UK: Bonus Pro Rated For Maternity Leave Absence Not Unlawful

Last Updated: 6 April 2006
Article by Christopher Booth

The Scottish Court of Session has upheld the EAT's decision that an employer was entitled to reduce an employee's bonus pro rata to reflect her absence on maternity leave. The employee was not entitled to make a claim under the Sex Discrimination Act 1975 (the Act) since section 6(6) of the Act prevents monetary benefits regulated by a contract of employment from falling within the ambit of the Act.


The employer in this case, Asda, operated a discretionary bonus scheme, the purpose of which was to provide a means of rewarding all employees for their continued contribution to the business during the bonus year (being equivalent to the calendar year). The bonus was payable to all employees who had attained 12 months service as at December 2002, and who remained in Asda's employment on the payment date, namely 21 February 2003. The bonus scheme was prorated where an employee was on leave for 8 consecutive weeks or more.

Mrs Hoyland was employed at the relevant time as a Customer Services Assistant at Asda's Dumbarton store. She was absent from work on maternity leave from 12 June until 3 December 2002. This amounted to a period of absence of 183 days in the 2002 bonus year and, in accordance with the bonus scheme rules, her bonus was pro rated to reflect her absence. As a result of the reduction of her bonus, Mrs Hoyland brought claims in the Employment Tribunal that she had suffered:

  • sex discrimination under the Act; and
  • a detriment under section 47C Employment Rights Act 1996 (ERA) for a reason related to maternity.

Employment Tribunal Decision

The Act makes it unlawful for an employer to discriminate against a person in the way he affords them access to benefits. However, section 6(6) of the Act provides that this does not apply to benefits consisting of the payment of money when the provision of the benefits is regulated by the woman's contract of employment.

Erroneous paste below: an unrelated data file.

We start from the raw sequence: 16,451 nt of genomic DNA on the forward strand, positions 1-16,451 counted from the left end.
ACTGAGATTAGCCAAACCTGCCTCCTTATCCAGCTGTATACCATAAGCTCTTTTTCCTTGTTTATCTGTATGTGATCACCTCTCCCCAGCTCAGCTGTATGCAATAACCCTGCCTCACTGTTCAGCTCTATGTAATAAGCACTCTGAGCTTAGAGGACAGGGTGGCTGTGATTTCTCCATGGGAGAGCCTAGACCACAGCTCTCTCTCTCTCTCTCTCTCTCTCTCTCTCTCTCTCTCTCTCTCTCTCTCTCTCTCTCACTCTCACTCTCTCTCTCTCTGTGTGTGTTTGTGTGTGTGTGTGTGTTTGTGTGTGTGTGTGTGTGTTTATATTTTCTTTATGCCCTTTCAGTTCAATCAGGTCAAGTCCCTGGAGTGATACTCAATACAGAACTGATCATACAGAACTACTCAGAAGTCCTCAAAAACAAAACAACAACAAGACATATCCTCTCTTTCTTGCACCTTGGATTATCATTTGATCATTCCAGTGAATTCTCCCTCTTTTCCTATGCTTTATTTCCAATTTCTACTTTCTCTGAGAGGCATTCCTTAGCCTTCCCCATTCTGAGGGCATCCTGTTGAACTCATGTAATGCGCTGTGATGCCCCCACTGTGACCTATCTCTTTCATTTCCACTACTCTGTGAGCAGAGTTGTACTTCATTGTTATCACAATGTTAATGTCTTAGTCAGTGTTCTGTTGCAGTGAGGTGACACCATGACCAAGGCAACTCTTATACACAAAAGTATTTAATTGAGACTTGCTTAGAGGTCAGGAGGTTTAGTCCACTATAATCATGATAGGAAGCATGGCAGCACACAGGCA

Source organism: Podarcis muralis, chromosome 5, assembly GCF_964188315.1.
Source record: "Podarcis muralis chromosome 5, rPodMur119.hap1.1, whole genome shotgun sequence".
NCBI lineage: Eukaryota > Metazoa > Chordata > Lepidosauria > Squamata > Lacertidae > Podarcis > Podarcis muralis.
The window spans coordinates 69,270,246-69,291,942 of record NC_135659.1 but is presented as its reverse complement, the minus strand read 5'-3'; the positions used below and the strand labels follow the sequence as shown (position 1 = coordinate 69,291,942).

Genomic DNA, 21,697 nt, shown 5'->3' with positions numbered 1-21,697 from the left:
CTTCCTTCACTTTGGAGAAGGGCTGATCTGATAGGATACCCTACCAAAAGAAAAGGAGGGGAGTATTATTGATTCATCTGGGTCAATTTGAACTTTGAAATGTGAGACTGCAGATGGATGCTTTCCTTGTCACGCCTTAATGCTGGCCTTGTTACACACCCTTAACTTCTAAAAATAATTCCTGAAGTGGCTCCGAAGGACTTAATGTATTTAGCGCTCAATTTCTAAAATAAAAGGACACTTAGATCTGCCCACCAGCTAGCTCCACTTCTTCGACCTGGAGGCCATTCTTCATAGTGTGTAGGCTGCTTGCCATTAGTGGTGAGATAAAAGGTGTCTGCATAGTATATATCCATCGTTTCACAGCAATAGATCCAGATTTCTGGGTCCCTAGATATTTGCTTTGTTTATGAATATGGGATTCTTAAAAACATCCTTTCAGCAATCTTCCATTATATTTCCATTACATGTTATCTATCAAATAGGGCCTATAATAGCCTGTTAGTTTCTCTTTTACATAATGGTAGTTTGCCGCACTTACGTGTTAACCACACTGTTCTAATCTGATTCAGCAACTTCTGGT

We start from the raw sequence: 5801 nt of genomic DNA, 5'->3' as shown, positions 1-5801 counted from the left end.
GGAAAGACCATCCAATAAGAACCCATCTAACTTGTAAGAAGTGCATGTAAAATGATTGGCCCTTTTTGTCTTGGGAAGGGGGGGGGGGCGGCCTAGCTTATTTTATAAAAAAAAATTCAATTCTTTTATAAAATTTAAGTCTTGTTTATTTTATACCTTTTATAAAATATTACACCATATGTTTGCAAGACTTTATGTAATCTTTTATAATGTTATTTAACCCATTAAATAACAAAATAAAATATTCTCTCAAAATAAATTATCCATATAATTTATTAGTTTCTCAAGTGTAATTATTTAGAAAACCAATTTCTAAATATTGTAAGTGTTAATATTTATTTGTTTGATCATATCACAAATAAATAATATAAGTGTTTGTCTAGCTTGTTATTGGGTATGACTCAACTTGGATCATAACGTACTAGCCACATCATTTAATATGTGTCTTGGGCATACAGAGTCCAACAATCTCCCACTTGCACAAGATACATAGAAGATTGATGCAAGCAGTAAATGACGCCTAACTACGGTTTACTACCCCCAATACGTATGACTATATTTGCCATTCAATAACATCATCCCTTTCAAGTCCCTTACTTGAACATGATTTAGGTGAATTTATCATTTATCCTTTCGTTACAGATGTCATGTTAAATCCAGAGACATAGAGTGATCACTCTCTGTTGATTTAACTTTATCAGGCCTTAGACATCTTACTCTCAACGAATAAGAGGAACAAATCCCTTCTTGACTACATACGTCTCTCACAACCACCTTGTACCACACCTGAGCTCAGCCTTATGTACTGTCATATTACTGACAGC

Mrs Hoyland argued that the provision of the bonus was not regulated by her contract of employment and therefore was not covered by the exception in section 6(6) of the Act. The Employment Tribunal disagreed and found that the decision about whether Mrs Hoyland should receive her bonus was regulated by the bonus scheme. If she complied with the rules of the scheme, she was entitled to be paid the bonus, and this was not a matter left to the discretion of Asda. For the purposes of the work undertaken during 2002, the bonus scheme formed a part of her contract of employment.

The Employment Tribunal found that there was a pregnancy-related detriment contrary to section 47C ERA in relation to Asda's failure to pay Mrs Hoyland the bonus - however, this was limited to the two week period of compulsory maternity leave. Consequently, Mrs Hoyland was only awarded the reduction that had been made in respect of those two weeks (amounting only to Ł5.20).

The Employment Appeal Tribunal upheld the decision of the Employment Tribunal.

Court of Session Decision

The Court of Session had to consider the narrow issue of whether or not the payment of bonus was regulated under Mrs Hoyland's contract of employment for the purposes of section 6(6) of the Act. If it was, then she was not entitled to bring a sex discrimination claim. If it was not, she was entitled to bring such a claim.

The Court of Session upheld the EAT's decision that the bonus entitlement arose out of the contract of employment and was regulated by it, even if the entitlement was not part of the formal contract of employment. Consequently, Mrs Hoyland was not entitled to bring a sex discrimination claim.


The Court of Session agreed with Asda's Counsel that the exception in section 6(6) of the Act is intended to prevent an employer being exposed under both the Act and the Equal Pay Act in respect of the same matter. Mrs Hoyland had chosen to bring a claim for sex discrimination, whereas the Court's decision makes clear that her claim could only be considered under the Equal Pay legislation.

The Court's decision does not mean that an employer can now simply deny a bonus to employees on maternity leave. Each case will turn very much on its own facts, and factors to be taken into account are likely to include:

  • the contractual status of the bonus scheme
  • the purpose of the bonus - for example, is it intended to reward an employee retrospectively for work done, or is it designed to reward loyalty?
  • possibly, the treatment of other employees on leave for different reasons (e.g. career break).

Hoyland v Asda Stores Limited [2006] CSIH 21

The content of this article is intended to provide a general guide to the subject matter. Specialist advice should be sought about your specific circumstances.

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